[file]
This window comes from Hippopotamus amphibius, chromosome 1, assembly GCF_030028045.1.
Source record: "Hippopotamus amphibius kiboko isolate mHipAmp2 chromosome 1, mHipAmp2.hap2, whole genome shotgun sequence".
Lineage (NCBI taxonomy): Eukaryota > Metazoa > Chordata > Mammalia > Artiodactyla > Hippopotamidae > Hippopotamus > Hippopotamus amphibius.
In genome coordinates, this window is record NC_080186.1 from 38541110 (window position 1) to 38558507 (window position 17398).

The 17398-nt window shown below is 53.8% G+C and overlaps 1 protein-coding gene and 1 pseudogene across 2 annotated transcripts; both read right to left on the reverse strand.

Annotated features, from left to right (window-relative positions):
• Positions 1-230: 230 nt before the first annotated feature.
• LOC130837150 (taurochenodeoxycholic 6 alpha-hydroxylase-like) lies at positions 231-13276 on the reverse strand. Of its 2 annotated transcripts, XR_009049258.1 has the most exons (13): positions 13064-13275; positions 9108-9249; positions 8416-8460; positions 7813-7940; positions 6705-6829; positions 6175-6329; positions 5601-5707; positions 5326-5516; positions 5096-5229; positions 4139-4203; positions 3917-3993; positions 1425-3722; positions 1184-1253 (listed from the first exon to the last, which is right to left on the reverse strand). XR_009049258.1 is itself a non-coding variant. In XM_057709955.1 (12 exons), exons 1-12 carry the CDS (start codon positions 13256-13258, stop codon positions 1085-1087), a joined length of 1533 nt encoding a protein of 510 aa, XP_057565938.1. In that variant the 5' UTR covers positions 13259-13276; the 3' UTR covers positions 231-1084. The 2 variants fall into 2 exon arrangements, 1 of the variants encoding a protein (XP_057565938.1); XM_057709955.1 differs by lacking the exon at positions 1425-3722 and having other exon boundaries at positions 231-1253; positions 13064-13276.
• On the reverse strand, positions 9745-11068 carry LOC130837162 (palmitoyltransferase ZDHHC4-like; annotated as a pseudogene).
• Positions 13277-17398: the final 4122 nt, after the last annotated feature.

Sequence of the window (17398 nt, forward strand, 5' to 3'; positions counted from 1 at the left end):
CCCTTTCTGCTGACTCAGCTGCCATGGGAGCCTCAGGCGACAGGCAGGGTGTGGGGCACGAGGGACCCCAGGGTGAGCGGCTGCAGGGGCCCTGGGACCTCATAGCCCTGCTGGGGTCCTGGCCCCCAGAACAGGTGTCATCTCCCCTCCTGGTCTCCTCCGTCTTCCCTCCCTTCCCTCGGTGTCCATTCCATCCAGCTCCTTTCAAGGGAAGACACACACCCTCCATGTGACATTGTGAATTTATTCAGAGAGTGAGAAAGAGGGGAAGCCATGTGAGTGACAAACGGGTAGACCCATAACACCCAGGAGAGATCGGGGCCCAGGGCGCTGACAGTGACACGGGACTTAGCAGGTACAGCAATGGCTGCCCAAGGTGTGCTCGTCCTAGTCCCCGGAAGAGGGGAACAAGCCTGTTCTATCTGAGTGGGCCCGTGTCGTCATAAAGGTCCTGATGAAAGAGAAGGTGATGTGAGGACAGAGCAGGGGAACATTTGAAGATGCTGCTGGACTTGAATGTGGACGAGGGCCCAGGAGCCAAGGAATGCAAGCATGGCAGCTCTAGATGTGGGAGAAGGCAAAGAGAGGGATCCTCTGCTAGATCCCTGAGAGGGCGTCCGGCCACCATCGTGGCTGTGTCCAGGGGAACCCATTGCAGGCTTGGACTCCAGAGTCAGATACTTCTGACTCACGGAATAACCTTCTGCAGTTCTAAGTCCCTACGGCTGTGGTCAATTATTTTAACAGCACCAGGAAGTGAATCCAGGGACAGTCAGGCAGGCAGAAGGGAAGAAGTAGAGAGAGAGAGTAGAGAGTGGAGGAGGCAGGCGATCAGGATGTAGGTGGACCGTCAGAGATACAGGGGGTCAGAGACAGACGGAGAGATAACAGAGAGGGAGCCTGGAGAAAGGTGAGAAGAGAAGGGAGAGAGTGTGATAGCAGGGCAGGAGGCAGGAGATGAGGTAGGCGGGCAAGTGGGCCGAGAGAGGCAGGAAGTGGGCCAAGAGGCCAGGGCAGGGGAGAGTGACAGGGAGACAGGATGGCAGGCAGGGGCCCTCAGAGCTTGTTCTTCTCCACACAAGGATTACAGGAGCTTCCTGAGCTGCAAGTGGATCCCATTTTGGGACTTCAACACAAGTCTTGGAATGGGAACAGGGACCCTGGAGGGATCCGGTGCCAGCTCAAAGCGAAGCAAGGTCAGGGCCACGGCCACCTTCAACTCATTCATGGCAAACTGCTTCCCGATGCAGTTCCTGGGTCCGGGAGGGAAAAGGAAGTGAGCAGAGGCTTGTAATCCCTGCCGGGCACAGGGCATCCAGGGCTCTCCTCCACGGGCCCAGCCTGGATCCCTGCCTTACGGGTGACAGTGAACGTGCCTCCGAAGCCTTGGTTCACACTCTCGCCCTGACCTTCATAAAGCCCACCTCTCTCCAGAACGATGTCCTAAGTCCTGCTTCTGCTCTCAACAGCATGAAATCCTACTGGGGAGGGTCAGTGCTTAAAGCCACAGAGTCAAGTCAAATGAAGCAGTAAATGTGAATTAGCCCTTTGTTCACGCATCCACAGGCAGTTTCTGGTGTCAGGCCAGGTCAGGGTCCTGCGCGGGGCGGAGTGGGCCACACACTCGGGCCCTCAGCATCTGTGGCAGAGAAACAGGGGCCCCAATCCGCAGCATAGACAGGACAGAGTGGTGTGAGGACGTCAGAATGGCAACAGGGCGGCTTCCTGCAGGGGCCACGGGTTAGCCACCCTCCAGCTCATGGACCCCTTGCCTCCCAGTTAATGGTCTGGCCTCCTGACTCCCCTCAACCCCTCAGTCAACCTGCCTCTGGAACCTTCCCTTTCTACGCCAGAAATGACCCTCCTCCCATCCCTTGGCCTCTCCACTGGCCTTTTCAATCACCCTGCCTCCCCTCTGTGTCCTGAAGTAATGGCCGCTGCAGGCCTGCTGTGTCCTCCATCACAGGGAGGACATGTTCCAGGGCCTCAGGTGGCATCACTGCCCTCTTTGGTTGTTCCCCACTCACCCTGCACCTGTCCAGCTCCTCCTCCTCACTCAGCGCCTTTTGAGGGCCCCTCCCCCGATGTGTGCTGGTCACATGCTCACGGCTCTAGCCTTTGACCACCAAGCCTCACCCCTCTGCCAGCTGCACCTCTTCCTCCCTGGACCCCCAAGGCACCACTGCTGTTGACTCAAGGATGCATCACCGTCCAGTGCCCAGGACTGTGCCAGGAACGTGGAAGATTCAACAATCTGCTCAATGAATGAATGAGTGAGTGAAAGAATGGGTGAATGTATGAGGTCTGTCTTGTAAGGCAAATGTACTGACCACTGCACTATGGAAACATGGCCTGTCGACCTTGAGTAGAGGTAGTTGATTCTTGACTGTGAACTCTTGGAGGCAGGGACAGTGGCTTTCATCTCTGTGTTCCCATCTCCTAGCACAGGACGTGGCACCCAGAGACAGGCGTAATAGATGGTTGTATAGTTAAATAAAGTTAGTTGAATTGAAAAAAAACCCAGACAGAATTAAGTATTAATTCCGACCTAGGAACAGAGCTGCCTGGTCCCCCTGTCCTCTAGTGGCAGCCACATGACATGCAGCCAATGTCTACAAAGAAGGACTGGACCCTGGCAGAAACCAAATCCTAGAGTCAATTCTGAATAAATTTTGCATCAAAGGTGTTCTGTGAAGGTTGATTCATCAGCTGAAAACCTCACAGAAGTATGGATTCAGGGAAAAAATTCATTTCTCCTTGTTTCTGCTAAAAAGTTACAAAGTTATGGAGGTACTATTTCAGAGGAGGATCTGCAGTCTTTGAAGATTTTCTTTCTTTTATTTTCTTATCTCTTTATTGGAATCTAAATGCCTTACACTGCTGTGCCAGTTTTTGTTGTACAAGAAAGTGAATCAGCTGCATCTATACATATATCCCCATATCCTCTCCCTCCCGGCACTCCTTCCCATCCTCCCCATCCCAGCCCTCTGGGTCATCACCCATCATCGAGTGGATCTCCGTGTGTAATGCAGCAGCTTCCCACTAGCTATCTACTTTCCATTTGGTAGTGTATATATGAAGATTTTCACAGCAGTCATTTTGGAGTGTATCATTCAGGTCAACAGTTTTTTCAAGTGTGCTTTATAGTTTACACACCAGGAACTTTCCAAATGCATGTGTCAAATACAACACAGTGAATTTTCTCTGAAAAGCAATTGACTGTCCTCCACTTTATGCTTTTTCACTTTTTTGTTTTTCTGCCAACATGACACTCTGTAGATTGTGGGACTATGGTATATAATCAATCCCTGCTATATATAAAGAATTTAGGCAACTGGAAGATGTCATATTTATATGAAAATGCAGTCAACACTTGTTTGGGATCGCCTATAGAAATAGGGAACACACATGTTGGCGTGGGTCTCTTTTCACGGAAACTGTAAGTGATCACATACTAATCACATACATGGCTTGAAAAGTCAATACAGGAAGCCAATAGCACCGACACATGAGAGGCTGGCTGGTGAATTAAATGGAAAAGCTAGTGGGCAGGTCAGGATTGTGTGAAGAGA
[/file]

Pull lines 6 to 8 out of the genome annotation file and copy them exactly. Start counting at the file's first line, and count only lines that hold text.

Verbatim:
Annotated features, from left to right (window-relative positions):
• Positions 1-230: 230 nt before the first annotated feature.
• LOC130837150 (taurochenodeoxycholic 6 alpha-hydroxylase-like) lies at positions 231-13276 on the reverse strand. Of its 2 annotated transcripts, XR_009049258.1 has the most exons (13): positions 13064-13275; positions 9108-9249; positions 8416-8460; positions 7813-7940; positions 6705-6829; positions 6175-6329; positions 5601-5707; positions 5326-5516; positions 5096-5229; positions 4139-4203; positions 3917-3993; positions 1425-3722; positions 1184-1253 (listed from the first exon to the last, which is right to left on the reverse strand). XR_009049258.1 is itself a non-coding variant. In XM_057709955.1 (12 exons), exons 1-12 carry the CDS (start codon positions 13256-13258, stop codon positions 1085-1087), a joined length of 1533 nt encoding a protein of 510 aa, XP_057565938.1. In that variant the 5' UTR covers positions 13259-13276; the 3' UTR covers positions 231-1084. The 2 variants fall into 2 exon arrangements, 1 of the variants encoding a protein (XP_057565938.1); XM_057709955.1 differs by lacking the exon at positions 1425-3722 and having other exon boundaries at positions 231-1253; positions 13064-13276.